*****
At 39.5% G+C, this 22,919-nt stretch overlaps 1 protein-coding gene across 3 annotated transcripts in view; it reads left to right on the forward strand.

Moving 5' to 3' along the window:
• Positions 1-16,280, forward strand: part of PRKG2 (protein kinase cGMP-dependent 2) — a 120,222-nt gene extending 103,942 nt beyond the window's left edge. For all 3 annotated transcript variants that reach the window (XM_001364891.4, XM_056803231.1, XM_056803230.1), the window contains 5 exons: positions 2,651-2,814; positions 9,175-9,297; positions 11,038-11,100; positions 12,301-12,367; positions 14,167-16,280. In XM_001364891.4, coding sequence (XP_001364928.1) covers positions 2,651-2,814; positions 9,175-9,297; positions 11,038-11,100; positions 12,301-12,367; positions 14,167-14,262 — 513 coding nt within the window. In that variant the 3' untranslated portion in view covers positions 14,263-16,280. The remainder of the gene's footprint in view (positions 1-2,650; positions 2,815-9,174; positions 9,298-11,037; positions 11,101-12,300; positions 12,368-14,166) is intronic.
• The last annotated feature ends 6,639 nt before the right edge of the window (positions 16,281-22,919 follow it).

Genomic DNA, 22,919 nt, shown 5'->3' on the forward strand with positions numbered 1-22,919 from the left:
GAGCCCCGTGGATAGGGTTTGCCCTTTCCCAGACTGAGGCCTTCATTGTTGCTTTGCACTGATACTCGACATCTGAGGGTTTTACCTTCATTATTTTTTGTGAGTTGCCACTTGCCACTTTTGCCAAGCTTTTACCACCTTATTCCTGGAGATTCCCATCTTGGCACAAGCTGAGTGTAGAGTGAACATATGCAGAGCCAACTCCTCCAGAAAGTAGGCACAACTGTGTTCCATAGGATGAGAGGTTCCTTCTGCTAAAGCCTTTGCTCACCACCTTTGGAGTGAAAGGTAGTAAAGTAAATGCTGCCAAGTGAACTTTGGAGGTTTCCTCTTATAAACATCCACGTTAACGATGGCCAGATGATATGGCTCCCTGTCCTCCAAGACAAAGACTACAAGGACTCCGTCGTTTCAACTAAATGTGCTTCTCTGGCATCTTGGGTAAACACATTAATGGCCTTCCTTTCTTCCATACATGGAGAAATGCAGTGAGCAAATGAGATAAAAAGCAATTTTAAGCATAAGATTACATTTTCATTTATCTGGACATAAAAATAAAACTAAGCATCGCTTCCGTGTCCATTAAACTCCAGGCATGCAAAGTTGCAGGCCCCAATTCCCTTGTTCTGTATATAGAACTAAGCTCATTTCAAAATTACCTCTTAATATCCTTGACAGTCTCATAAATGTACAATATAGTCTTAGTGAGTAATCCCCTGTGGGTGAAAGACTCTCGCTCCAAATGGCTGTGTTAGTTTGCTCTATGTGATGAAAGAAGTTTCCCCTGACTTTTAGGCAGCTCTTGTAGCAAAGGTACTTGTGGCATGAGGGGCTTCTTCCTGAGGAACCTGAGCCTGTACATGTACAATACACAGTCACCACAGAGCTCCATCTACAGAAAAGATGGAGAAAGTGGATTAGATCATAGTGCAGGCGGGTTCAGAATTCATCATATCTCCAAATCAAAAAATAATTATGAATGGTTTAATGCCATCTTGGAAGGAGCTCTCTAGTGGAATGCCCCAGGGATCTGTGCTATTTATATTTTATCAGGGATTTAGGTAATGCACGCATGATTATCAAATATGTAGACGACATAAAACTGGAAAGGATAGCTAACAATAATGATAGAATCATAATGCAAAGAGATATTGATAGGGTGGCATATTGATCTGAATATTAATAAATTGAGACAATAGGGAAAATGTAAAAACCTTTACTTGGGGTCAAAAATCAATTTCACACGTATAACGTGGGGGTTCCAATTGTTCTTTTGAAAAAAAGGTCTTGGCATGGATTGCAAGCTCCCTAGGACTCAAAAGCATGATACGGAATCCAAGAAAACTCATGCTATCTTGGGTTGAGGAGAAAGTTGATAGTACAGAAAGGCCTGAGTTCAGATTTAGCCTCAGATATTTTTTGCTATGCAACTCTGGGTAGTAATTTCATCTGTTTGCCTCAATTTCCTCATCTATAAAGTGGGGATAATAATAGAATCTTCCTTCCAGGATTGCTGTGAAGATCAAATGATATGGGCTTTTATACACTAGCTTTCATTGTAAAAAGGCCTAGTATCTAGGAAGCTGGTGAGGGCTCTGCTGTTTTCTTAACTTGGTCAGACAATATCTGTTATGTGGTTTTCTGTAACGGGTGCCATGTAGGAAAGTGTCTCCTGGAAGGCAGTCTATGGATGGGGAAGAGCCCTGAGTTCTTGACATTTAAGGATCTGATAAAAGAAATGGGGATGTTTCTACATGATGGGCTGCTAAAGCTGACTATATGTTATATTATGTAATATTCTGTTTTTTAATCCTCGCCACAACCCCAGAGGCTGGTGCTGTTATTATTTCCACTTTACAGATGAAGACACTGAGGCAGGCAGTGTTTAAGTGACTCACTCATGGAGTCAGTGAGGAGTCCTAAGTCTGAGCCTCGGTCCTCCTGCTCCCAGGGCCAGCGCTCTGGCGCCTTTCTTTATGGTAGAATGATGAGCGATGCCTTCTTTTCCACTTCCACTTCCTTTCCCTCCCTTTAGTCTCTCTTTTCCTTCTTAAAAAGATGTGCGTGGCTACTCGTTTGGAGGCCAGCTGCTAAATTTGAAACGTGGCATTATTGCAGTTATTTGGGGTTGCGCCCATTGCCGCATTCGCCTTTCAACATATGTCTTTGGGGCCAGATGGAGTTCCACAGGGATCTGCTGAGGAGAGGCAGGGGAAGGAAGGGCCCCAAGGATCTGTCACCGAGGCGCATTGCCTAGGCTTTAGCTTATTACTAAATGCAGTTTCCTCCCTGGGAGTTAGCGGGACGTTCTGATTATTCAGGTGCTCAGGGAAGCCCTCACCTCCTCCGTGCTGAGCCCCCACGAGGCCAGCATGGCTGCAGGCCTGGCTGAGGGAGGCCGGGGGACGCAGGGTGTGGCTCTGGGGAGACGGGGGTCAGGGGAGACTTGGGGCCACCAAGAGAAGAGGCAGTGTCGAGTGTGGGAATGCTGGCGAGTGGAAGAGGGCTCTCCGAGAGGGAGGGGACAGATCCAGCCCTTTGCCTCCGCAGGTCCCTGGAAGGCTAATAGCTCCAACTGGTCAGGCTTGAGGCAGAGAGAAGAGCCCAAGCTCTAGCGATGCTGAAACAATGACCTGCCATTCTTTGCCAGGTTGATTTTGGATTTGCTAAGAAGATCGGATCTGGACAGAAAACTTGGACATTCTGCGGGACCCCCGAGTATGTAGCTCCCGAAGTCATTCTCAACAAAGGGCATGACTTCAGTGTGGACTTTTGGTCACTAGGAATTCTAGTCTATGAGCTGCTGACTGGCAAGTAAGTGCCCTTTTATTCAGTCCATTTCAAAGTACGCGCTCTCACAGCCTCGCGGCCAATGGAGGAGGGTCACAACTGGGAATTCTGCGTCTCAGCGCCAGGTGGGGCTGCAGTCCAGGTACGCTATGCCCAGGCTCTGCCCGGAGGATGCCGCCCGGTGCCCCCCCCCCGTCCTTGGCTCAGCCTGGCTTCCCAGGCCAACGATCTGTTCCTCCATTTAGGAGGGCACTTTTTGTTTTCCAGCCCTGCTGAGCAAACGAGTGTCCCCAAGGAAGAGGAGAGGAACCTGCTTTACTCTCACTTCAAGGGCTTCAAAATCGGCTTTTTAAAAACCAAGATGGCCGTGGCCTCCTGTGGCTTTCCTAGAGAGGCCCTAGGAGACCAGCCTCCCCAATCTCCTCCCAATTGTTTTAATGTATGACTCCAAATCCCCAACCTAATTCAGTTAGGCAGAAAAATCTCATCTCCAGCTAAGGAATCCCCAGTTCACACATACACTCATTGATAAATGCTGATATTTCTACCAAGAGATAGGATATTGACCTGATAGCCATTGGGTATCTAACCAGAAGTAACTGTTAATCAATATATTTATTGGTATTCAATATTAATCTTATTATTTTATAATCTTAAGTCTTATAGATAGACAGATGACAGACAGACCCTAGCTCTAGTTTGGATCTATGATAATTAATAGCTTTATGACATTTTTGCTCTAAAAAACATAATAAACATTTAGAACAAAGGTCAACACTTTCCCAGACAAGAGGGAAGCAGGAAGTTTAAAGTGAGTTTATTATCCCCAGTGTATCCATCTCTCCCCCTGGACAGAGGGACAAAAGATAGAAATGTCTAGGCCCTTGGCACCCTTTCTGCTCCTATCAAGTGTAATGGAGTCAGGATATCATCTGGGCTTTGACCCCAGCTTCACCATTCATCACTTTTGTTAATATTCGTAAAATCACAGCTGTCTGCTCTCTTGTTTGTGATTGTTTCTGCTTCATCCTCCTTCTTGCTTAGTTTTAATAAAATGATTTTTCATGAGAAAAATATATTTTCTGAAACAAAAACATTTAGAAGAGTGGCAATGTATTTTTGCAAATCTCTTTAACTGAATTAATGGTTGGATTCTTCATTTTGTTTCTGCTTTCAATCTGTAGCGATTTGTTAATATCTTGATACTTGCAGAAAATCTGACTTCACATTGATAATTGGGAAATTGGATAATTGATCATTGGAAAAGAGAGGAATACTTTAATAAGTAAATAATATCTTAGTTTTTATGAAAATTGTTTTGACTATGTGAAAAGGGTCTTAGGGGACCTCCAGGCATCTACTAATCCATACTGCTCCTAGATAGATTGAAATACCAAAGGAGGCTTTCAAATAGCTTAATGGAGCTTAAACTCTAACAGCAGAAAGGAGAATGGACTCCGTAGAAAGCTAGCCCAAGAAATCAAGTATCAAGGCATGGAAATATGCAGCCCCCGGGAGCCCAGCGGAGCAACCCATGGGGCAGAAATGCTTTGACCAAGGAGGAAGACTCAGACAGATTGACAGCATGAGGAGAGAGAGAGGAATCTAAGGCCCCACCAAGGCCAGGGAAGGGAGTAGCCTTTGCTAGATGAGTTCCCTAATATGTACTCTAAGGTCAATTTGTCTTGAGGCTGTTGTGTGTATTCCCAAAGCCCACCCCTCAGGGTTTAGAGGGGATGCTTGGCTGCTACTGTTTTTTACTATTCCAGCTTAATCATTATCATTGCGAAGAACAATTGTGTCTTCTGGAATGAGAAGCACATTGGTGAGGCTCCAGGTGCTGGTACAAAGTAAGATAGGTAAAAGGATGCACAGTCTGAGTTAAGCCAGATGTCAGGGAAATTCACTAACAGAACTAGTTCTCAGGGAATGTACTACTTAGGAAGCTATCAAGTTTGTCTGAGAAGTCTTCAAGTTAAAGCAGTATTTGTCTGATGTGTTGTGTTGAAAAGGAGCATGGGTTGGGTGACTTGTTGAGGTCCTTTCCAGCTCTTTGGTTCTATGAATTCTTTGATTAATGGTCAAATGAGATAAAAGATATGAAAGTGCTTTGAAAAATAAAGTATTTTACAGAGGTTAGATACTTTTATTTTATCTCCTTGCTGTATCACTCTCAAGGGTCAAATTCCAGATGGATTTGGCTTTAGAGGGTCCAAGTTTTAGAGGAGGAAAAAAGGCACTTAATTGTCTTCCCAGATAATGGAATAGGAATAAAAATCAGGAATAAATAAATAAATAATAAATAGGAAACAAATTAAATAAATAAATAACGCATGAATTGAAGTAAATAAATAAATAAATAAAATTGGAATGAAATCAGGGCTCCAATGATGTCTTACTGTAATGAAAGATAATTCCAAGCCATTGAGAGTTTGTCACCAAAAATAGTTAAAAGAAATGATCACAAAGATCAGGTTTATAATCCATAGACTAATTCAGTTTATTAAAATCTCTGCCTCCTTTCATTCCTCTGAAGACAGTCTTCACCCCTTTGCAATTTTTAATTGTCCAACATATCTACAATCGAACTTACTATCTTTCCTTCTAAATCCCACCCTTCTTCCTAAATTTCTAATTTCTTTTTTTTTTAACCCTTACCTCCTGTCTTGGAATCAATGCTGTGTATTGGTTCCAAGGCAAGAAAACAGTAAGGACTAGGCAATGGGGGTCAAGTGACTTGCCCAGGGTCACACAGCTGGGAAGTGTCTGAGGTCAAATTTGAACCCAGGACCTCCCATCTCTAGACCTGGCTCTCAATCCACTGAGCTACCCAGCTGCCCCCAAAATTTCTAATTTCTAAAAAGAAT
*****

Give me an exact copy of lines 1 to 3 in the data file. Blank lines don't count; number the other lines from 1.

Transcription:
At 39.5% G+C, this 22,919-nt stretch overlaps 1 protein-coding gene across 3 annotated transcripts in view; it reads left to right on the forward strand.

Moving 5' to 3' along the window:
• Positions 1-16,280, forward strand: part of PRKG2 (protein kinase cGMP-dependent 2) — a 120,222-nt gene extending 103,942 nt beyond the window's left edge. For all 3 annotated transcript variants that reach the window (XM_001364891.4, XM_056803231.1, XM_056803230.1), the window contains 5 exons: positions 2,651-2,814; positions 9,175-9,297; positions 11,038-11,100; positions 12,301-12,367; positions 14,167-16,280. In XM_001364891.4, coding sequence (XP_001364928.1) covers positions 2,651-2,814; positions 9,175-9,297; positions 11,038-11,100; positions 12,301-12,367; positions 14,167-14,262 — 513 coding nt within the window. In that variant the 3' untranslated portion in view covers positions 14,263-16,280. The remainder of the gene's footprint in view (positions 1-2,650; positions 2,815-9,174; positions 9,298-11,037; positions 11,101-12,300; positions 12,368-14,166) is intronic.